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PA Unit and Antenna Relay
The PA unit is built from a part of another LNB. Since only one gain stage is needed, the simplest LNB is the best. The modification  could have been easy,  but the 20dBm GaAsFET I had was a flange-mount type and I also wanted to add an RF detector.  So I carefully cut a rectangular slot in the PCB exactly the size of the GaAsFET flange (a little, sharp cutter does the job), and now the GaAsFET is tightened to the aluminum plate with two small screws. The RF coupler is done with a small strip cut from a copper foil, glued to the PCB close to the output stripline. At one end of the added strip there is the 50ohm termination, while at the other end there is a microwave schottky diode taken from the unused mixer of the LNB. During RX, the GaAsFET is forced to cut-off, again by playing with the Vbb of the PNP bias transistor. 
The GaAsFET matching has been optimized seeking the maximum (stable) power by cut and trial with small stubs cut from a copper foil. This technique is normally used when tuning microwave amplifiers, but needs patience and extreme ESD precautions (here GaAsFETs start to be highly priced...) . At the end I got the 20dBm with 9dB gain: very close to the transistor specifications. Here is the picture of the  PA unit PCB (without shielding cover):


A new 2-stages PA has replaced this little boy, and currently output power of the transverter is a respectable 1WPEP. A picture of  the new PA here.

The Antenna relay is an HP8765A I bought on the surplus market (probably a NOS).  It is specified at max 4GHz, but on the the same model HP has a "B" version specified up to 20GHz with slightly derated insertion loss and "just" 90dB insulation. So at the SNA bench I verified how the HP8765A works at 10GHz,  measuring <0.5dB loss and an insulation higher than the maximum I can measure with my bench (60dB). That clearly says how large are the margins that HP takes over their specifications and that I got a good antenna relay for this transverter. Luckily, with Andrea, we bought enough relays to build another transverter for him and keep a couple spare... This relay is of the latching type, with the two coils being specified at 15V. This is not a real issue because at 12V it still works fine (thanks again, HP), but a static drive wastes a lot of current and causes severe overheating. Therefore the relay coils of my Transverter are pulse-driven by a  dedicated circuit of the AUX Unit.

AUX Unit 
This last block includes a few circuits that are not part of  RF processing:
- Antenna relay driver
- Generation of -5V supply
- Remote control and monitoring
- Supply Voltage check
The antenna relay driver gives a short current pulse to each relay coil by discharging the energy stored in a 220uF capacitor, that was previously charged at 17V (nominal) through a 1K current limiting resistor . The -5V generator is not strictly necessary, but I've put it to have the negative supply ready  when I (hopefully) will add a more powerful PA. In the meanwhile, having the -5V rail put in series with the Transverter supply, I can reach the specified 15V relay coil drive also when the supply voltage drops from the nominal 12V down to 10V. This gives a good margin for portable operation with a Pb-gel 12V battery. And for a pushbutton check of the battery voltage, a simple indicator circuit drives the same microammeter used for RF TX monitoring.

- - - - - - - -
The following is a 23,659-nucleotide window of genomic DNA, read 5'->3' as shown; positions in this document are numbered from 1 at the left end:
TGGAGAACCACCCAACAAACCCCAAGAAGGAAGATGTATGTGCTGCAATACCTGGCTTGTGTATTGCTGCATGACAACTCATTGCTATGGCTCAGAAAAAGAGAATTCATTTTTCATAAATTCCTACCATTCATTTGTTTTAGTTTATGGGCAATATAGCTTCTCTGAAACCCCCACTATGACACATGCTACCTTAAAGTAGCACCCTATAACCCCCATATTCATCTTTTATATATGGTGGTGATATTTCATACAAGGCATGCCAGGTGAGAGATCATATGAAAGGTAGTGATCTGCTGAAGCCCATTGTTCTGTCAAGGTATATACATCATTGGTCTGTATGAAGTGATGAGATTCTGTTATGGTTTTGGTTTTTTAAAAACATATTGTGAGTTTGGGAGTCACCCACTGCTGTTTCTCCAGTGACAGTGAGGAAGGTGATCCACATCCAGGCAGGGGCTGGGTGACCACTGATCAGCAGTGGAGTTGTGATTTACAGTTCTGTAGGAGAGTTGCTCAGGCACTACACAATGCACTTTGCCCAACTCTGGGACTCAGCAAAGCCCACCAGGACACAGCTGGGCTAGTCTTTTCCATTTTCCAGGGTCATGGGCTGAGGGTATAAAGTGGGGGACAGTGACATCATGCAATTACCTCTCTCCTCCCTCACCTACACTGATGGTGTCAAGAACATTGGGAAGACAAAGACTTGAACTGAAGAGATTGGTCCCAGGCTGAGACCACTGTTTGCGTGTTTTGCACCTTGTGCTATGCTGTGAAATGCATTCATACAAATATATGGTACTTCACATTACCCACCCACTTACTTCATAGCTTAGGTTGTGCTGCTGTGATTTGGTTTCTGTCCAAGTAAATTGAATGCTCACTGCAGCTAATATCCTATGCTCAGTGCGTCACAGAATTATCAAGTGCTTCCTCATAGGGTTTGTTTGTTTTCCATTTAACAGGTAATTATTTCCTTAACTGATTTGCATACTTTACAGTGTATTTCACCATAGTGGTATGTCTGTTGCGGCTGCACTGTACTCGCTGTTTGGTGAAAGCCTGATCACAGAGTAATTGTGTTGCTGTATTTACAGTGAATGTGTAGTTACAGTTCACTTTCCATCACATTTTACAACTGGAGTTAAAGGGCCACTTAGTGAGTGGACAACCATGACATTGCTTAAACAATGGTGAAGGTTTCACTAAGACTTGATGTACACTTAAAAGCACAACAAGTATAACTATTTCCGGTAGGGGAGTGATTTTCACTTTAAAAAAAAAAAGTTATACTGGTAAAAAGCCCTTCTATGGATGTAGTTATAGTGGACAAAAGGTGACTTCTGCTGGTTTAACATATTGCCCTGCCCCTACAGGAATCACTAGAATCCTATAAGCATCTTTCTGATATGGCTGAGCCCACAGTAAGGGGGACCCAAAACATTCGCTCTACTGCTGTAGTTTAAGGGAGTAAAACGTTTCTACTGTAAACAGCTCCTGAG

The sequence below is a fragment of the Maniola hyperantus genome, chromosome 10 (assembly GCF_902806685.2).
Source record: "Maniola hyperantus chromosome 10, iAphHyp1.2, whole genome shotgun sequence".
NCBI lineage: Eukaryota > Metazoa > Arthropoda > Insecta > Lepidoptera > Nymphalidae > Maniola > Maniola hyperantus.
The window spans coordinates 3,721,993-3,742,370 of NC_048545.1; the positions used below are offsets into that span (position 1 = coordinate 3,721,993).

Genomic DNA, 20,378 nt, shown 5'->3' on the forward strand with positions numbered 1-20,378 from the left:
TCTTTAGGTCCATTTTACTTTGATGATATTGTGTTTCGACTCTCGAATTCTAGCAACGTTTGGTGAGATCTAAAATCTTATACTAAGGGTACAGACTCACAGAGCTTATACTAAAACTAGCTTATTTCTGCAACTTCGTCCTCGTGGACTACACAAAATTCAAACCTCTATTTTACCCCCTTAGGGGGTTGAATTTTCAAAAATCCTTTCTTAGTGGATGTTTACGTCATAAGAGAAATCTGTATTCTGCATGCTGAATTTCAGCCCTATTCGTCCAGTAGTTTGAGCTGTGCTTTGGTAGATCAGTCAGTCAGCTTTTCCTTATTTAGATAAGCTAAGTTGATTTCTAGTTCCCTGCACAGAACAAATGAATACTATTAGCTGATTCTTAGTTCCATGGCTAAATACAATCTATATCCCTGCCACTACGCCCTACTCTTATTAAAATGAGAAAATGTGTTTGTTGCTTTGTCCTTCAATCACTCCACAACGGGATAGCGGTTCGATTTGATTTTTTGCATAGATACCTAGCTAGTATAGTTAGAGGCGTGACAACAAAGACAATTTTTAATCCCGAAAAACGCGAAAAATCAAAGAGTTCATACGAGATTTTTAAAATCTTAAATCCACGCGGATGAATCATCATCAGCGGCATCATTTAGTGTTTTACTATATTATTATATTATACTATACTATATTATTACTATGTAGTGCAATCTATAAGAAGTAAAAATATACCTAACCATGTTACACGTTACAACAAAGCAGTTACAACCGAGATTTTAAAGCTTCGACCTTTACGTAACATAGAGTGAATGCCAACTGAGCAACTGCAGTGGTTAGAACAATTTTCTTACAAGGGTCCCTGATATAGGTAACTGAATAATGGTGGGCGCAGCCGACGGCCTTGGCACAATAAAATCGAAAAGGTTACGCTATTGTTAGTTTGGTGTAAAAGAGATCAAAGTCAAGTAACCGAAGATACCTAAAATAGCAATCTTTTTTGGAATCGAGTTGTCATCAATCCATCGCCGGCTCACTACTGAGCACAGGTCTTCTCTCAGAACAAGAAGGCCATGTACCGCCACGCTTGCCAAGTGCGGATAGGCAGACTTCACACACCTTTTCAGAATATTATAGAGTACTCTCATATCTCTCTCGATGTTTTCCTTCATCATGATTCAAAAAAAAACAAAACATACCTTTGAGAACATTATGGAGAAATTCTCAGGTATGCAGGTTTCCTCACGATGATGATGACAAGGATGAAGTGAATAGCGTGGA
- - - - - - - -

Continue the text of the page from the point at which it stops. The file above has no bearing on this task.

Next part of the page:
Not strictly necessary is also the DC amplifier block, that I have included to remotely monitor the RF TX power when the Transverter is pole-mounted in a fixed station. For a complete operation  monitoring, also the LEDs drive voltages are made available at the Supply/Remote connector.  

 The AUX unit is also a kind of hub for supply rails and for the connections between the various other units. I built it on a pre-drilled experimental board, and is mounted inside the Transverter without any shielding box.

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Being the only 10GHz Transverter in my ham station, I wanted it to be a "one size fits all". For portable outdoor use it has to be practical and small, but rugged at the same time, able to be powered by a Pb-gel battery, and to be used with or without an external precision frequency standard. For fixed home station (that means permanently mounted outdoor, close to the antenna) it has to be small to fit easily in an hermetic box, and able to be operated/monitored remotely.  Moreover, being an experimental built, it has to be easily opened for lab verifications/tuning, with each section easy to be disconnected and  removed for individual checks/service.

10GHz SSB transverter by IW9ARO

This form-factor is different from the more common "desktop style", and in fact you cannot stack anything on it, but I found it more suitable to be mounted close to the antenna. A foldable collar on the back allows to hang the transverter to the vertical mast that holds the antenna. Alternatively, with a U-shaped bracket, it can be steadily attached to the back of a dish, and the two front handles that protect the controls and the connectors can serve to steer the microwave beam... 

The enclosure I found perfect for the purpose is a 1590D diecast aluminum box by Hammond, that I have used "reversed". All modules, switches, connectors LEDs and the microammeter are mounted on the box cover that actually is the front panel, while the box has become in turn the cover. So, when the enclosure is opened, everything comes out in one piece with the panel: you have 5 sides open, therefore all modules and internal connectors are easily accessible while the whole Transverter is still operational.